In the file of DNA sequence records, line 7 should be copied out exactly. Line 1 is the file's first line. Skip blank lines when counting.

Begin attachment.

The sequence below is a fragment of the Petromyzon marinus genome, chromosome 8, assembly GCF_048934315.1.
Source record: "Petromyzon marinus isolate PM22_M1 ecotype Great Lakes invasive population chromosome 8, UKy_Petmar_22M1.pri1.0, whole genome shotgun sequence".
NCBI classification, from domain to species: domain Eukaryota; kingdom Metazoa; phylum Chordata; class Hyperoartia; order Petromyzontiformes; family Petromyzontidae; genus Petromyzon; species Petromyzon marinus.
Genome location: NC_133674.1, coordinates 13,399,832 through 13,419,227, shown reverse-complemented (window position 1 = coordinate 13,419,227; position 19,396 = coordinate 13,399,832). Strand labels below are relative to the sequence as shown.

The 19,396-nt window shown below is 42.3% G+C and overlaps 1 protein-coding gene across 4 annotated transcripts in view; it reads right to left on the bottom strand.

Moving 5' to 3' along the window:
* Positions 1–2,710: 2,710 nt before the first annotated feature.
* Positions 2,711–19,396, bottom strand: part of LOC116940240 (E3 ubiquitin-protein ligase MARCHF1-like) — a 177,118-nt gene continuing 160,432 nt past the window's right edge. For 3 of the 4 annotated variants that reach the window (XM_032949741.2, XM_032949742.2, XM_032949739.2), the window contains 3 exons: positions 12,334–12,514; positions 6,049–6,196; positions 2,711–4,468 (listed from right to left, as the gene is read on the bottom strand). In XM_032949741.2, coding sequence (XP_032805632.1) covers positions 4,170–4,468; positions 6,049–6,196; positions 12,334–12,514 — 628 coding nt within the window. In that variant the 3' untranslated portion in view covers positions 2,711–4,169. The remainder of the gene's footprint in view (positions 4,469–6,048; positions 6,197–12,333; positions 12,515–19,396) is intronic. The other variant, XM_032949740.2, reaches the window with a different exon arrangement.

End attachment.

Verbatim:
* Positions 1–2,710: 2,710 nt before the first annotated feature.